The Novato Community Garden organizers are thrilled to come to a lease agreement on a plot of city-owned land, but that doesn't necessarily mean they are any closer to opening the gates and letting local gardeners plant their seeds.
The lease terms at the O'Hair Park site received unanimous approval from the Novato City Council on Tuesday, as reported in the , for 8 percent of net proceeds each year or $1 if there is a net loss.
Veronica Valero, who took the reins of project from founder Karen Losee about six years ago, said there is still a long way to go before people who don't have room for gardens at their homes (including apartment or condo dwellers) have a chance to grow their own food.
About $23,000 has been donated to the cause thus far, but the project needs about $250,000 to get the place open for 60 to 80 gardeners.
"In the past, in the time of the pioneers, it was easy claiming a piece of land," Valero said. "This hasn't been easy at all. We're grateful to get to this point, but we're wary of how long it takes. Novato has a track record of having things take a long time. Look at City Hall, the Community House, the Hamilton pool."
Don Foster, the site manager for the 1.8-acre community garden on the west side of Novato, said he was not 100 percent satisfied with the council's position because of the demands tied to using the city-owned land.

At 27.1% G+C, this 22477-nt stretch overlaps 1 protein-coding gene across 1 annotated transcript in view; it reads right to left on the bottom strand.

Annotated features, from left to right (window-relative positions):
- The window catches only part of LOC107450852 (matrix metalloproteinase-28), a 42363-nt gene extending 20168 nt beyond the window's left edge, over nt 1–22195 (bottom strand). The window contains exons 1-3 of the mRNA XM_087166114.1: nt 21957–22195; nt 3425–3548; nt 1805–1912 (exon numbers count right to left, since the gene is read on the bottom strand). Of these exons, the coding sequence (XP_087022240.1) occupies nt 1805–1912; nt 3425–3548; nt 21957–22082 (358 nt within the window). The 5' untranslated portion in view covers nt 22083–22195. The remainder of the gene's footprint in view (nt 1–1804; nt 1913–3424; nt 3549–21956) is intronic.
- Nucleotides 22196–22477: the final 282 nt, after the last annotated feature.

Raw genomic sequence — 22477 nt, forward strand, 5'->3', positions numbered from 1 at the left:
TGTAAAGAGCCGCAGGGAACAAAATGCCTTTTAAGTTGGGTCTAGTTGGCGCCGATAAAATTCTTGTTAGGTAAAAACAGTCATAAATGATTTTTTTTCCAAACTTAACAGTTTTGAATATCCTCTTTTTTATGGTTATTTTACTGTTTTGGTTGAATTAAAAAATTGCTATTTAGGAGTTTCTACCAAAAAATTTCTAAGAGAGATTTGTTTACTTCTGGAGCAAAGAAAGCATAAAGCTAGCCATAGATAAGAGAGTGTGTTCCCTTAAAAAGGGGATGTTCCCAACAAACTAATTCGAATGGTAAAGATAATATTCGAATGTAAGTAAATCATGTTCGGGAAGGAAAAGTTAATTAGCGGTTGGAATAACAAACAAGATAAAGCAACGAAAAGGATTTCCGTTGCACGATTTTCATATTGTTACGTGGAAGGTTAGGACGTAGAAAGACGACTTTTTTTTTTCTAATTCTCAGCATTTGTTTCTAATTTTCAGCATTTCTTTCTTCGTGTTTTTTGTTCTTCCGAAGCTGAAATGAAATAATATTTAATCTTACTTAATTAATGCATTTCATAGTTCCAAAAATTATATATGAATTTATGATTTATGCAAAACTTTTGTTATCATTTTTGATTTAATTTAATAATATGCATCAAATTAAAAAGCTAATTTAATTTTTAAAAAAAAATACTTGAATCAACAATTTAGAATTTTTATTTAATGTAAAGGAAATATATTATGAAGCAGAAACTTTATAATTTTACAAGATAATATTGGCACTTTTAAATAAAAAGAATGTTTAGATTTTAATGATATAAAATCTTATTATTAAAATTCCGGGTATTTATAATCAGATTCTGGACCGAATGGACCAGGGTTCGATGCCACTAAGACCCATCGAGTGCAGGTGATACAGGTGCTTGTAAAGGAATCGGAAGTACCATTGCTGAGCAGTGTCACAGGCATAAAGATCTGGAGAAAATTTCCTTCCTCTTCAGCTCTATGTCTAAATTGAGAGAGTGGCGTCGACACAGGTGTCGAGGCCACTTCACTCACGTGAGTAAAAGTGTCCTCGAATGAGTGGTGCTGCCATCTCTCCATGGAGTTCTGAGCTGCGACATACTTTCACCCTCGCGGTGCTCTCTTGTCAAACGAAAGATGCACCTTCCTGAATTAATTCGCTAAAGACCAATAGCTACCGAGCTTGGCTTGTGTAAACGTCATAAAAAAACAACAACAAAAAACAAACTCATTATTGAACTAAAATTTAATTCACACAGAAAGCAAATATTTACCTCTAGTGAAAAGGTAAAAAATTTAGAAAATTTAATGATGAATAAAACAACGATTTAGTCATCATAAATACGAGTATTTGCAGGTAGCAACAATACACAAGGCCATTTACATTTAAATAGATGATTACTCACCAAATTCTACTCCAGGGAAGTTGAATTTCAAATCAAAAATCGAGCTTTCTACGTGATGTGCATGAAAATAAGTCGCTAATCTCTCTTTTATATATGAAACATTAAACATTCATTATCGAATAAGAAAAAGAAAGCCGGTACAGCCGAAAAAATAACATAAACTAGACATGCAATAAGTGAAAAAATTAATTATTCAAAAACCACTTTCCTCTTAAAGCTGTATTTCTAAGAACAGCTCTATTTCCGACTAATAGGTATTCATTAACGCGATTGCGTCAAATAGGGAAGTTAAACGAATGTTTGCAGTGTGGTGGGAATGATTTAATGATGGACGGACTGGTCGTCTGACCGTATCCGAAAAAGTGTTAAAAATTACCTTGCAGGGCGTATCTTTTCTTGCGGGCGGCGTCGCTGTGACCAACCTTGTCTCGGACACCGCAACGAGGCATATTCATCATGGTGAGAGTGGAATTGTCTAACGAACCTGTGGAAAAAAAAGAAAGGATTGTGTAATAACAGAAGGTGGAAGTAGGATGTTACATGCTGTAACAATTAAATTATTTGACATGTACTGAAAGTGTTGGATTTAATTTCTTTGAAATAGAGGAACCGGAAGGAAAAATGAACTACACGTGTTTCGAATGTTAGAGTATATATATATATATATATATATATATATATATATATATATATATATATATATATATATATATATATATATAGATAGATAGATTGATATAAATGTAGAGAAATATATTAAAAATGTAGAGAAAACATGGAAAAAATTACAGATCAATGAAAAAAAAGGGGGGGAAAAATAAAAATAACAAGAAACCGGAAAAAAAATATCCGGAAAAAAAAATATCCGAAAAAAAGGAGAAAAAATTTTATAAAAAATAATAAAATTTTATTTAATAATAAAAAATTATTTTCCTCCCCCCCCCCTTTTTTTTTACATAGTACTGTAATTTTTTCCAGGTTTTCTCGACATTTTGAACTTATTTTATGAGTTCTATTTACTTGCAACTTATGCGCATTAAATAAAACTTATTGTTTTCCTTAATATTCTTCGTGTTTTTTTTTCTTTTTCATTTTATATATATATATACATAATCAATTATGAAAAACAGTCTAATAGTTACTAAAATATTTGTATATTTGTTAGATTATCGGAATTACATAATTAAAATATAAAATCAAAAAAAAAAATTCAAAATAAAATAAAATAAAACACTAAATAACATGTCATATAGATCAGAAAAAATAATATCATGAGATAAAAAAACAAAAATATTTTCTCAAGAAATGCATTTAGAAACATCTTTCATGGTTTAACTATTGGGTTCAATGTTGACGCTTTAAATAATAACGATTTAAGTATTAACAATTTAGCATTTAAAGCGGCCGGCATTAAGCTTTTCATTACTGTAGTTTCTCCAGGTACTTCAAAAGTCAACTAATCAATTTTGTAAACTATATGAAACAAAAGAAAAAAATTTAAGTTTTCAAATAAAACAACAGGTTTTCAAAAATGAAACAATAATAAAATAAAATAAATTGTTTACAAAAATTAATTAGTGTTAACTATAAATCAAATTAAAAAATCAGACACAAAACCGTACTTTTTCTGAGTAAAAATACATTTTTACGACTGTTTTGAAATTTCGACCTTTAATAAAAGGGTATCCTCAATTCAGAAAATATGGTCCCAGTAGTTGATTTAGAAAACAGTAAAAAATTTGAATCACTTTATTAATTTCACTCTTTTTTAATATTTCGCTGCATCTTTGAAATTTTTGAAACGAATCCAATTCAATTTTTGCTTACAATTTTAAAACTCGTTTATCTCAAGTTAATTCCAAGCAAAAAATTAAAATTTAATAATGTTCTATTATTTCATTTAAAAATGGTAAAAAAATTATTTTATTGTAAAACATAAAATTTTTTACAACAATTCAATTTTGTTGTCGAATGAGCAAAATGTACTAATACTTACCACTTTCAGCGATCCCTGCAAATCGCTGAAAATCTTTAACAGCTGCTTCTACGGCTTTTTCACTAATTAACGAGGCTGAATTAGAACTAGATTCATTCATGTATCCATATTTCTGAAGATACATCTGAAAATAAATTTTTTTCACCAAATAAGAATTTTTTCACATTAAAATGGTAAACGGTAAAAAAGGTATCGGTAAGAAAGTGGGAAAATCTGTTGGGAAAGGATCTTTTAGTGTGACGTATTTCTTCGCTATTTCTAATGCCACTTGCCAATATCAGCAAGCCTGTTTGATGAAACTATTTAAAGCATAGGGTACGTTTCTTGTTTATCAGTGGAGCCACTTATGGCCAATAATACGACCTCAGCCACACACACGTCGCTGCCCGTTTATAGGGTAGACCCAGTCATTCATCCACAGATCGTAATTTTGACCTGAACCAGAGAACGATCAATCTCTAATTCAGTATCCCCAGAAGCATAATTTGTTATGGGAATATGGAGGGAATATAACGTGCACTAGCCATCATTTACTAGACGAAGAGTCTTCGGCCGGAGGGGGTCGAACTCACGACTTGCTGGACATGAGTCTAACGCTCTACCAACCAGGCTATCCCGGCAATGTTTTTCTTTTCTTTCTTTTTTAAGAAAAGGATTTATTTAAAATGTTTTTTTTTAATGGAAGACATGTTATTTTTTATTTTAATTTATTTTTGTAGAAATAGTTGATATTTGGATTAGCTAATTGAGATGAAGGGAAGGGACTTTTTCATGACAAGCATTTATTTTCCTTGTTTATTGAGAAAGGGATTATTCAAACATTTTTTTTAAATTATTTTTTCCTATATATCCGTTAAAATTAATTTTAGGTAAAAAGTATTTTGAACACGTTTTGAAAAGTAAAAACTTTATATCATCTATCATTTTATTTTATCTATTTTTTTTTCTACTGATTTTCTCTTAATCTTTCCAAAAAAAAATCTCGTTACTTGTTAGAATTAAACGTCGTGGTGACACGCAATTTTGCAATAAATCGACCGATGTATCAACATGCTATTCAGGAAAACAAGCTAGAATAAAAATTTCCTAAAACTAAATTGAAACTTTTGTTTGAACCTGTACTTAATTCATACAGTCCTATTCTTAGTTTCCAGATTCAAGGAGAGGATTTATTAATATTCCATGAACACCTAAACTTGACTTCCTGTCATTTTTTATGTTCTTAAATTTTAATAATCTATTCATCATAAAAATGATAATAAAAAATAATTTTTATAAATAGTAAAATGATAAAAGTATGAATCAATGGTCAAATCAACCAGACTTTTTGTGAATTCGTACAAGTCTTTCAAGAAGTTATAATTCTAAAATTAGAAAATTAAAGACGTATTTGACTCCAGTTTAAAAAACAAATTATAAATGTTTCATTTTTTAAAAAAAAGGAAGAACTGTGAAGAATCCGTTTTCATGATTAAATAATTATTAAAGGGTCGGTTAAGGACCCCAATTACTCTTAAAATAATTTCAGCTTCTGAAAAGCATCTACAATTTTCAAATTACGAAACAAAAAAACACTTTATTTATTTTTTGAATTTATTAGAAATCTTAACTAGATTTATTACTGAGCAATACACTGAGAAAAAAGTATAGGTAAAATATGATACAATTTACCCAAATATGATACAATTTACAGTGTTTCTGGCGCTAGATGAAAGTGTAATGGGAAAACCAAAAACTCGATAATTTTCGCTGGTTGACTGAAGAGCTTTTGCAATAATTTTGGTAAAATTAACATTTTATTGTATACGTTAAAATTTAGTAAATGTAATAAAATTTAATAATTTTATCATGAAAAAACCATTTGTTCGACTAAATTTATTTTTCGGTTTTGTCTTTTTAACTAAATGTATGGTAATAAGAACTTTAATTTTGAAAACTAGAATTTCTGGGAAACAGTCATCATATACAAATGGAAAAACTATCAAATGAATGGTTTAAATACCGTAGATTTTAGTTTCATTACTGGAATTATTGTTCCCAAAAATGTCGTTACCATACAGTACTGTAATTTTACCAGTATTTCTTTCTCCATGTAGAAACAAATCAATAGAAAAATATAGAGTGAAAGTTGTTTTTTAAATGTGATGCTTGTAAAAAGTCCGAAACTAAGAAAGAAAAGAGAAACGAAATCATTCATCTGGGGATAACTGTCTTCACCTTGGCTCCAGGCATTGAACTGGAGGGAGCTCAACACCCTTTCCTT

"There are so many restrictions," he said. "It's going to cost us almost $250,000 to meet the conditions, so that's the next hurdle."
How can the public help?
"Send money," Foster said.
Valero, who runs the Novato Live Well Network in addition to a computer tutoring business, had to scale back her involvement with the community garden over the past year because of several personal setbacks, including deaths in the family. In a way, the city of Novato has gone through a similar situation, having hacked it annual budget and laid off almost 20 percent of its workforce over the past three years.
"They've been cutting back on staff and programs, so we knew in 2008 that we would have to do all the work and pay all the fees," Valero said. "But we really didn't know what all that entailed. We didn't know about the permitting process and all the delays. If I knew then what I know now, I wouldn't have touched this."
But a core group of community garden supporters have carried the flag, negotiated with the Friends of and city planners about how the adjacent community garden would be constructed. To follow local codes and ordinances, the garden must include a parking lot and access driveway, which will cost tens of thousands of dollars. Building a water tower and drilling a well will be another big bill for the group.
"You'd think, 'What's so difficult about soil, seeds, sun and water?'" Valero said.
Fundraising is the focus at this point. Anyone interested in donating time, sweat or money should check out the garden's website and contact Valero or Foster.
"Once we have this built, it will be an amazing community asset," Valero said.